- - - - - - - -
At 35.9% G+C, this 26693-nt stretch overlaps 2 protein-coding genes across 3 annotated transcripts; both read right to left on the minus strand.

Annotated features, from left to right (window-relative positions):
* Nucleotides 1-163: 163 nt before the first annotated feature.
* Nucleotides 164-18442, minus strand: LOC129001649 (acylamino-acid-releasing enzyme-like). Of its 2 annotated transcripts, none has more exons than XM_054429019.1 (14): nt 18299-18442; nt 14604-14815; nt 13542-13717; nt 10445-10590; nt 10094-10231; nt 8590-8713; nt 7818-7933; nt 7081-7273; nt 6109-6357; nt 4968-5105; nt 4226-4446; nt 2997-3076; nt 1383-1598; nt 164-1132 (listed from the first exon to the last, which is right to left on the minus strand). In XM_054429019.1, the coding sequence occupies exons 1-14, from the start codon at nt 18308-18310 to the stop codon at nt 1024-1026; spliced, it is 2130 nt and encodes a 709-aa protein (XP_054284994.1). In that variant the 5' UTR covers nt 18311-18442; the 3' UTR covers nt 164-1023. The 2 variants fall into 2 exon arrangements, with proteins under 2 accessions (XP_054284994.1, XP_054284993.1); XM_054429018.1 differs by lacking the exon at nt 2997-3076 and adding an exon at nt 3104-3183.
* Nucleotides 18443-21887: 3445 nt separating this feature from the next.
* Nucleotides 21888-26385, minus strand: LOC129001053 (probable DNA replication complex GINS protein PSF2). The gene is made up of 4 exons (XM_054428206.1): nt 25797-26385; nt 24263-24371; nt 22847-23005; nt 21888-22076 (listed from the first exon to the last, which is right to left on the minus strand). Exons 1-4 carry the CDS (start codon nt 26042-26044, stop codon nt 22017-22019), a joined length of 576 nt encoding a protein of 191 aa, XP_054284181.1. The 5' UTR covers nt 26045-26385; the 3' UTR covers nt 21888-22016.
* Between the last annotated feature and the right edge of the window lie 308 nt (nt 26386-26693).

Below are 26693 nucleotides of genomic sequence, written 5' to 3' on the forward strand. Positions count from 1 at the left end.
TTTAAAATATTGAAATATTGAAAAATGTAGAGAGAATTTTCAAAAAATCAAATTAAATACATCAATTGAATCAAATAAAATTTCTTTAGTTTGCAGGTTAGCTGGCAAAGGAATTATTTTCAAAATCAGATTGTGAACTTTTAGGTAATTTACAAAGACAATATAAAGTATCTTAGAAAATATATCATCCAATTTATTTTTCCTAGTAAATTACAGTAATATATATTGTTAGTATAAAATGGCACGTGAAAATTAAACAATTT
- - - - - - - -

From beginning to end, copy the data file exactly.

At 35.9% G+C, this 26693-nt stretch overlaps 2 protein-coding genes across 3 annotated transcripts; both read right to left on the minus strand.

Annotated features, from left to right (window-relative positions):
* Nucleotides 1-163: 163 nt before the first annotated feature.
* Nucleotides 164-18442, minus strand: LOC129001649 (acylamino-acid-releasing enzyme-like). Of its 2 annotated transcripts, none has more exons than XM_054429019.1 (14): nt 18299-18442; nt 14604-14815; nt 13542-13717; nt 10445-10590; nt 10094-10231; nt 8590-8713; nt 7818-7933; nt 7081-7273; nt 6109-6357; nt 4968-5105; nt 4226-4446; nt 2997-3076; nt 1383-1598; nt 164-1132 (listed from the first exon to the last, which is right to left on the minus strand). In XM_054429019.1, the coding sequence occupies exons 1-14, from the start codon at nt 18308-18310 to the stop codon at nt 1024-1026; spliced, it is 2130 nt and encodes a 709-aa protein (XP_054284994.1). In that variant the 5' UTR covers nt 18311-18442; the 3' UTR covers nt 164-1023. The 2 variants fall into 2 exon arrangements, with proteins under 2 accessions (XP_054284994.1, XP_054284993.1); XM_054429018.1 differs by lacking the exon at nt 2997-3076 and adding an exon at nt 3104-3183.
* Nucleotides 18443-21887: 3445 nt separating this feature from the next.
* Nucleotides 21888-26385, minus strand: LOC129001053 (probable DNA replication complex GINS protein PSF2). The gene is made up of 4 exons (XM_054428206.1): nt 25797-26385; nt 24263-24371; nt 22847-23005; nt 21888-22076 (listed from the first exon to the last, which is right to left on the minus strand). Exons 1-4 carry the CDS (start codon nt 26042-26044, stop codon nt 22017-22019), a joined length of 576 nt encoding a protein of 191 aa, XP_054284181.1. The 5' UTR covers nt 26045-26385; the 3' UTR covers nt 21888-22016.
* Between the last annotated feature and the right edge of the window lie 308 nt (nt 26386-26693).

Below are 26693 nucleotides of genomic sequence, written 5' to 3' on the forward strand. Positions count from 1 at the left end.
TTTAAAATATTGAAATATTGAAAAATGTAGAGAGAATTTTCAAAAAATCAAATTAAATACATCAATTGAATCAAATAAAATTTCTTTAGTTTGCAGGTTAGCTGGCAAAGGAATTATTTTCAAAATCAGATTGTGAACTTTTAGGTAATTTACAAAGACAATATAAAGTATCTTAGAAAATATATCATCCAATTTATTTTTCCTAGTAAATTACAGTAATATATATTGTTAGTATAAAATGGCACGTGAAAATTAAACAATTT